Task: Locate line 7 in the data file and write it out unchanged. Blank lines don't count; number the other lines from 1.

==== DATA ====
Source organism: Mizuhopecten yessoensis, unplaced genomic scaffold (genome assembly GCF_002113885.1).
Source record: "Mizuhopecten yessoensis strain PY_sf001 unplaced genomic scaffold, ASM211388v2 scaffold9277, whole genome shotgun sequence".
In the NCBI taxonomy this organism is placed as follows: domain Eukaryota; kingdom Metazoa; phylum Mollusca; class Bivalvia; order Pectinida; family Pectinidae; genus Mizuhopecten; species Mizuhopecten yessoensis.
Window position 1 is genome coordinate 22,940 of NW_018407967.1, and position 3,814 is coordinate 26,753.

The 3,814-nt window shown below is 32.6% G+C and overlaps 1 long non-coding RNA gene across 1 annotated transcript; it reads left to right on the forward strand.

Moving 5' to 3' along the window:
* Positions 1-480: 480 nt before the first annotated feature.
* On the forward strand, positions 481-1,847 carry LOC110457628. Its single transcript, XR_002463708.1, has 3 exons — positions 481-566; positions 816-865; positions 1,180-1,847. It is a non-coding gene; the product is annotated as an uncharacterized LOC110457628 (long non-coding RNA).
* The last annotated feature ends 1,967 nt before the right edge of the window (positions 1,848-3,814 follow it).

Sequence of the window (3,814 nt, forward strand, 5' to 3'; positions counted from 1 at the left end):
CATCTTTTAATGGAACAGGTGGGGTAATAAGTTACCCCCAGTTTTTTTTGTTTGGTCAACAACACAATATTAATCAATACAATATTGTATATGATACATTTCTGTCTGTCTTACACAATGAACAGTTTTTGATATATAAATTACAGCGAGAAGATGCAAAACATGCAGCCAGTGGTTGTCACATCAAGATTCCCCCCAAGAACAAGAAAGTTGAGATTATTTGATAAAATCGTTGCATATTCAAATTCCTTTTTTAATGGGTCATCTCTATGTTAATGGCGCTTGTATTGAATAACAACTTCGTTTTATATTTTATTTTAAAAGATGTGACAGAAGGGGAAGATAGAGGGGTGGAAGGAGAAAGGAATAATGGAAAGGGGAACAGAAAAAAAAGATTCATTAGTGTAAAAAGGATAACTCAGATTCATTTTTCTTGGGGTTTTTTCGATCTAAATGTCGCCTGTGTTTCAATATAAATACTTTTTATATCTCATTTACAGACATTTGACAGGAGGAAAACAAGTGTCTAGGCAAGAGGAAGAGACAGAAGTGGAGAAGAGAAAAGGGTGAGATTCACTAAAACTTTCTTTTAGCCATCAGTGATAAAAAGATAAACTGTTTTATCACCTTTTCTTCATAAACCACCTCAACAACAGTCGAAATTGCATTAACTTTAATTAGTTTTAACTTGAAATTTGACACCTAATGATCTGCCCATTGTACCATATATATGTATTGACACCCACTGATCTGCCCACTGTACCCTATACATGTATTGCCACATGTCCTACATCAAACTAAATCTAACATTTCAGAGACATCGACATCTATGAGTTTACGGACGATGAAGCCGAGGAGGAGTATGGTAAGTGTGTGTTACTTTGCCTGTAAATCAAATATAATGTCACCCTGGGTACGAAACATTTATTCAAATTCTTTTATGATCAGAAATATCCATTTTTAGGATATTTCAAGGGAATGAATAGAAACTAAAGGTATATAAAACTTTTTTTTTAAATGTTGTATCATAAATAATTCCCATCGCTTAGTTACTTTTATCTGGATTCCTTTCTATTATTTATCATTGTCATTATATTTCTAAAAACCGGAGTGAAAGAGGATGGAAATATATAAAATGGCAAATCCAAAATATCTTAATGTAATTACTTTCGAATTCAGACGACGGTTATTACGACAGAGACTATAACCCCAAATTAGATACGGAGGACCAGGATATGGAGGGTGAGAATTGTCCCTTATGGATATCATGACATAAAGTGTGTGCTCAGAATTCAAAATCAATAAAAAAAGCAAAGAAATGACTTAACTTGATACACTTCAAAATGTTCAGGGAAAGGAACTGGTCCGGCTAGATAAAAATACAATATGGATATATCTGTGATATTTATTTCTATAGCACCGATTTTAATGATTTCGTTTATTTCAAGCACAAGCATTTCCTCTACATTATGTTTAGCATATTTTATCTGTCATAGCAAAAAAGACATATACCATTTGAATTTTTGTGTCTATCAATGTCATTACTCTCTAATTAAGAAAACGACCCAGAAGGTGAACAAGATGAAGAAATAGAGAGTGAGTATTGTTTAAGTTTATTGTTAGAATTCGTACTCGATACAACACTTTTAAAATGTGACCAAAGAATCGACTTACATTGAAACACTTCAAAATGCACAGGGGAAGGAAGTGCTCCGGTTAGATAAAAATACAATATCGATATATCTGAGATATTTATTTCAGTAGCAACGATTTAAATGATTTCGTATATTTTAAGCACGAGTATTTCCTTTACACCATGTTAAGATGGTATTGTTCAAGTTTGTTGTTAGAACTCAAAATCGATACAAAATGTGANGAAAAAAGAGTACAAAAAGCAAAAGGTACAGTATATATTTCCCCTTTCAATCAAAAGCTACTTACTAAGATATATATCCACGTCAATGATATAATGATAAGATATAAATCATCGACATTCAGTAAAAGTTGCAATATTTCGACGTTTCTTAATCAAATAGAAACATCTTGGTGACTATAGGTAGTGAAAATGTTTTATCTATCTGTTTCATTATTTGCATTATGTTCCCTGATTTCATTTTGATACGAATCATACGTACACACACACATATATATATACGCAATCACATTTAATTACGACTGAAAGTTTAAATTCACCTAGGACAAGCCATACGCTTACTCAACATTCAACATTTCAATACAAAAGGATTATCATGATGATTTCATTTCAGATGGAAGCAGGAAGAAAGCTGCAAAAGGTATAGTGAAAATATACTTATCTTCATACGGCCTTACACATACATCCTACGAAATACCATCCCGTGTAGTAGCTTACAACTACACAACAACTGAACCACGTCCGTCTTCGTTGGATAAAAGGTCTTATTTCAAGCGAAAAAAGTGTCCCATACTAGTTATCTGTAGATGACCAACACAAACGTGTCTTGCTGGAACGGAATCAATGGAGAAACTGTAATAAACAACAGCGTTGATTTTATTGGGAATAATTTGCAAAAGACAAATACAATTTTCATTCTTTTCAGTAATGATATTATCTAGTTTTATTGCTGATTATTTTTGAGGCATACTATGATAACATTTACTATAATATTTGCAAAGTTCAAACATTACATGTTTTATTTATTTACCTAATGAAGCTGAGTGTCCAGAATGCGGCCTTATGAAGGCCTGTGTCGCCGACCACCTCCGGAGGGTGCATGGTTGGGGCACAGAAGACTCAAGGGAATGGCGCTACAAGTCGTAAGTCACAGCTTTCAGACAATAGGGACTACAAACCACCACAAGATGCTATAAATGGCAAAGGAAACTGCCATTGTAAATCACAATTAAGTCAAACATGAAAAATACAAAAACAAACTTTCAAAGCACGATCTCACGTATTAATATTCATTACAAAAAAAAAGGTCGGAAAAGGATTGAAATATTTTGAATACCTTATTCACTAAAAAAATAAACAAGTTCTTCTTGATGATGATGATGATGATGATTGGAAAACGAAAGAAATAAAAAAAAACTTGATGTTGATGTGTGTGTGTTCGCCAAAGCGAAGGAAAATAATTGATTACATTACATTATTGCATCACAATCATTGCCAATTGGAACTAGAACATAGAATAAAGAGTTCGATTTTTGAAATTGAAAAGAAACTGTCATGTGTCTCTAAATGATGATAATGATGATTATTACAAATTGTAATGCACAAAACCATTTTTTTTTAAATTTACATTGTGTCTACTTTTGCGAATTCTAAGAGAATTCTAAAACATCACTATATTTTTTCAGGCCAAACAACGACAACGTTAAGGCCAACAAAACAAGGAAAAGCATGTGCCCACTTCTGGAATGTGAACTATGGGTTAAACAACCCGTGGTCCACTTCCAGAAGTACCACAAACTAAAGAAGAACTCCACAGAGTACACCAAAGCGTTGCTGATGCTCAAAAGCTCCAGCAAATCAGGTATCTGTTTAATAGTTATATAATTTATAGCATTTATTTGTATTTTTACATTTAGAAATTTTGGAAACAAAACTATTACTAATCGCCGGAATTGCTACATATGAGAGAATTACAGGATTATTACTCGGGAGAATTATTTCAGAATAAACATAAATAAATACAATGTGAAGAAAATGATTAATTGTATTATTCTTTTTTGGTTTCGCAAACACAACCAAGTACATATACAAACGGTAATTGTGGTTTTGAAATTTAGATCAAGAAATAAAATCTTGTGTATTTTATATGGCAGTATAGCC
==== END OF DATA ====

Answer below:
* Positions 1-480: 480 nt before the first annotated feature.